> Patrick Ryan wrote:
>>> I've heard that Io < Egyptian iw.'t or ih .t 'cow', not 'moon'. Cf.
>>> also Iónios póntos and Bósporos 'cow's ford'
>>> Grzegorz J.
>> Firstly, why would we expect that names for Greek mythological
>> figures derived from Egyptian words?
>> Secondly, there is not Egyptian jw'.t, 'cow'; jw'.t means 'heiress'.
>> Thirdly, jH.t does mean 'cow' but what would connect that to I:o:?
> seems they are connected with the "ju-" words in Latin, Alb. and Rom.
> where the word means too "cow", even if "young cow"( I guess in Alb.
> the word has an another meaning, I don't remember exactly).
> The "t" in Egyptian here should be a local suffixation?
.t is a feminine marker in Egyptian (btw. it is a common Afro-Asiatic
And what would connect Egyptian words to I:o:? Meaning of course. A link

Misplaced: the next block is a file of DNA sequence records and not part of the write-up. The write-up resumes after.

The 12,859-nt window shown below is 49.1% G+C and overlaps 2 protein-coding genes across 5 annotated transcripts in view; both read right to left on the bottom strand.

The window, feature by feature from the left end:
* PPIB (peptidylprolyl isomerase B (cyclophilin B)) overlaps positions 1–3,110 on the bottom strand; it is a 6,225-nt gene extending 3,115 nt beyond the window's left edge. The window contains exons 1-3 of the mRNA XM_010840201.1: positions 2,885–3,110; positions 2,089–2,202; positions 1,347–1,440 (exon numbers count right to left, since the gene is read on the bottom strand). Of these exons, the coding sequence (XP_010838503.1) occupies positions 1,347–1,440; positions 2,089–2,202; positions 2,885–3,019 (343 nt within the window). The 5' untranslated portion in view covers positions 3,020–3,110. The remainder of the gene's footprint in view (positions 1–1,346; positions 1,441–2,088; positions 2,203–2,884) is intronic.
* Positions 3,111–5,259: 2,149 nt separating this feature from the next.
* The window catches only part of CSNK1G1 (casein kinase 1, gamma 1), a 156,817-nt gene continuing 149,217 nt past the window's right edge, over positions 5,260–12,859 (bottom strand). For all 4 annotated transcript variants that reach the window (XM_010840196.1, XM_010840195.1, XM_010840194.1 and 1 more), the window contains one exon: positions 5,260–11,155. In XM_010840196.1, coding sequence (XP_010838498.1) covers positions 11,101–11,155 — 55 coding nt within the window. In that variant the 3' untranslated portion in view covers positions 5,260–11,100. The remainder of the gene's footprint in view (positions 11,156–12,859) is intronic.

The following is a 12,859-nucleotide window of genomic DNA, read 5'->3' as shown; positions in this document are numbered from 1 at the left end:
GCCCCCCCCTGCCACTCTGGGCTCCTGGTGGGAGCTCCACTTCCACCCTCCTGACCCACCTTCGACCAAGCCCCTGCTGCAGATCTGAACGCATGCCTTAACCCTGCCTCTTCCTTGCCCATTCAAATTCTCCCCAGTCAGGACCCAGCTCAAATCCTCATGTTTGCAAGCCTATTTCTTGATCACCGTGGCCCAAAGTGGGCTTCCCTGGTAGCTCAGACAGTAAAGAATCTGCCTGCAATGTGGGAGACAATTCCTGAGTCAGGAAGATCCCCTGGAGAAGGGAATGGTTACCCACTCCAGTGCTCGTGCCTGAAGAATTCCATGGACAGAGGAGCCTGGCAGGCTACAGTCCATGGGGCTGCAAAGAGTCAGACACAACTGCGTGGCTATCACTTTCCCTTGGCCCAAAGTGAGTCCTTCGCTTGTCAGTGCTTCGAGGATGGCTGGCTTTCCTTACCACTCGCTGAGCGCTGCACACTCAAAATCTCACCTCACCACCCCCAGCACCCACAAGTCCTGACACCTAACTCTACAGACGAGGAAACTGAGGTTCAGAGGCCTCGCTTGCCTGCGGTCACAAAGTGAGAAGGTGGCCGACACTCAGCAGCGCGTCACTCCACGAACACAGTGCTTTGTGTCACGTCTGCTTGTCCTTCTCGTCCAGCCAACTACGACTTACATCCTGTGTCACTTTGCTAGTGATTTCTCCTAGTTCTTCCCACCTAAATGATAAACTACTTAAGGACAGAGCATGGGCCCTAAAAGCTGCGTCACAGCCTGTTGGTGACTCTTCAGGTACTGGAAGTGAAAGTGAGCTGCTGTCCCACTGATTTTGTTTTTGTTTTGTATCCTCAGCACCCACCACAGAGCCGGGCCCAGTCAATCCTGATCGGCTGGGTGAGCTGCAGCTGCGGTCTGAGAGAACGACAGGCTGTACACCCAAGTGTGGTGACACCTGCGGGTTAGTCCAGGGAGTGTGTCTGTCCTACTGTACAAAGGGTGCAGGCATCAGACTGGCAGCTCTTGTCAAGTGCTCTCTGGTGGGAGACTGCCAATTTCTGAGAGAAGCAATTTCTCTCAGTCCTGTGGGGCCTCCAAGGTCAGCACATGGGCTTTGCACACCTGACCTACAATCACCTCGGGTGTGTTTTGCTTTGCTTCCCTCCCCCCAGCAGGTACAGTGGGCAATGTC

between Io and a cow (and Egypt) is obvious, see Ovid., Met., I,610nn, or
look at this page:
"Io, who is one of the Three Main Ancestors, was turned into a cow after
having been seduced by Zeus, and forced to wander over the whole world until
she settled in Egypt."
And what concerns the cow's etymologies in Latin, Alb. and Rom. - could you
give more details please? If you mean Latin juvenca 'young cow', it is
obviously a derivative from juvenis 'young' (btw. juvencus 'young bull'
seems to be the exact counterpart of the English word "young"). I see
nothing cow's in it. Some common words used to change their meaning into
something related to cattle, cf. Polish jal/ówka 'young, virgin cow' from
jal/owy 'barren, sterile'.
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